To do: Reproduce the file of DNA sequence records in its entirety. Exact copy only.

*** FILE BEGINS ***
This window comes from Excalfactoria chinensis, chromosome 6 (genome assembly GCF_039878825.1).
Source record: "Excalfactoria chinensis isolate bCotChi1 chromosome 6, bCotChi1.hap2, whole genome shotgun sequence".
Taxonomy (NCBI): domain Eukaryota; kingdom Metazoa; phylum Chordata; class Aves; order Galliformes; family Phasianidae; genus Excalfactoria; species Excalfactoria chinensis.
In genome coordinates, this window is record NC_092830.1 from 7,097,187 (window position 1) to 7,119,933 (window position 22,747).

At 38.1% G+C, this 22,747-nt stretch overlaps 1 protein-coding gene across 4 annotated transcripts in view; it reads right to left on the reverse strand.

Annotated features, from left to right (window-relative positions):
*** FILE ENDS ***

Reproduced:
This window comes from Excalfactoria chinensis, chromosome 6 (genome assembly GCF_039878825.1).
Source record: "Excalfactoria chinensis isolate bCotChi1 chromosome 6, bCotChi1.hap2, whole genome shotgun sequence".
Taxonomy (NCBI): domain Eukaryota; kingdom Metazoa; phylum Chordata; class Aves; order Galliformes; family Phasianidae; genus Excalfactoria; species Excalfactoria chinensis.
In genome coordinates, this window is record NC_092830.1 from 7,097,187 (window position 1) to 7,119,933 (window position 22,747).

At 38.1% G+C, this 22,747-nt stretch overlaps 1 protein-coding gene across 4 annotated transcripts in view; it reads right to left on the reverse strand.

Annotated features, from left to right (window-relative positions):